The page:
Some finished lithonegatives eventually used to make cyanotypes. I took old photographs from a car accident my parents were in, made lithonegatives with them, and then used the negatives to create cyanotypes. The cyanotypes were toned with ammonia, and then eventually used in a hand-bound book.
Finally completed a large scale print on silk. The photo doesn’t really do it justice, but I was so excited to have just finished one. I’m going to spend the rest of tonight enjoying my small success, and get back to work again tomorrow. One down, a million more to go.
Another family photo.
Old family photograph.
Going through more old photographs. Thinking about that one time I made a bunch of fake cakes…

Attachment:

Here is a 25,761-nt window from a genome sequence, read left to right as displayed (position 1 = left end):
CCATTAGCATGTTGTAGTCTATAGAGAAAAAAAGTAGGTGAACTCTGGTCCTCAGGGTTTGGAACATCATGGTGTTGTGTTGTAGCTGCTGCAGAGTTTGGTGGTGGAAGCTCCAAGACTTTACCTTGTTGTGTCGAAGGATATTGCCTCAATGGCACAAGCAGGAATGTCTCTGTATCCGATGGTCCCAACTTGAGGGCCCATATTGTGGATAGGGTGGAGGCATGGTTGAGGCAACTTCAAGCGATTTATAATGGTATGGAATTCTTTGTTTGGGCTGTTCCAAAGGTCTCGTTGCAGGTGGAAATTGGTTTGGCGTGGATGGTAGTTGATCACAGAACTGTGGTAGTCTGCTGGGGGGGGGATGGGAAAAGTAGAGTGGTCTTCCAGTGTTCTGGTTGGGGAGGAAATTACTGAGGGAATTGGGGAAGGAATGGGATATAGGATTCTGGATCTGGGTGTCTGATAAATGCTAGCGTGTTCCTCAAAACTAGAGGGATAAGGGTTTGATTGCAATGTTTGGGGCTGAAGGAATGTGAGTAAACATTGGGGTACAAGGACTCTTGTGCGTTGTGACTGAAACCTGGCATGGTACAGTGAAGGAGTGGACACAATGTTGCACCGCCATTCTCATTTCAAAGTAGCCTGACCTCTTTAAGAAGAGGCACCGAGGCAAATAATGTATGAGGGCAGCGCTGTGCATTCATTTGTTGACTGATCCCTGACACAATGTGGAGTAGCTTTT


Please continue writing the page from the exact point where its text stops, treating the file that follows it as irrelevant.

Names I was almost named.
Time to clean out my studio.
Wilke dotted her own skin with several tiny vaginal sculptures that she had shaped from chewing gum. These small sculptures decorated her body in a manner recalling the practice of ritual scarification employed by certain African cultures as a means of beautification. Given the presence of the vaginal “scars” in combination with the sexy, glamourous black and white photographs of Wilke, it is not difficult to locate the artist’s critical stance on the occasionally painful regimens Western women inflict upon themselves in their conformity to accepted conventions of beauty.
Women have become consumer products… like gum. Chewed up to one’s satisfaction, thrown out, and popped in like a brand new piece.
Marther Rosler -Semiotics of the kitchen
” … First of all, it took on television … and that’s why it’s preferentially shown in a monitor, a little box. And it is about a kind of framing of women as the creature in the kitchen. And so the box serves that function of the frame, or the cage, again. And it is … I purposely went for only hand tools, because I wanted it very much to be the idea of the tool as the extension of the person. So it was the woman’s hand, and then it becomes the woman’s body in a number of gestures.”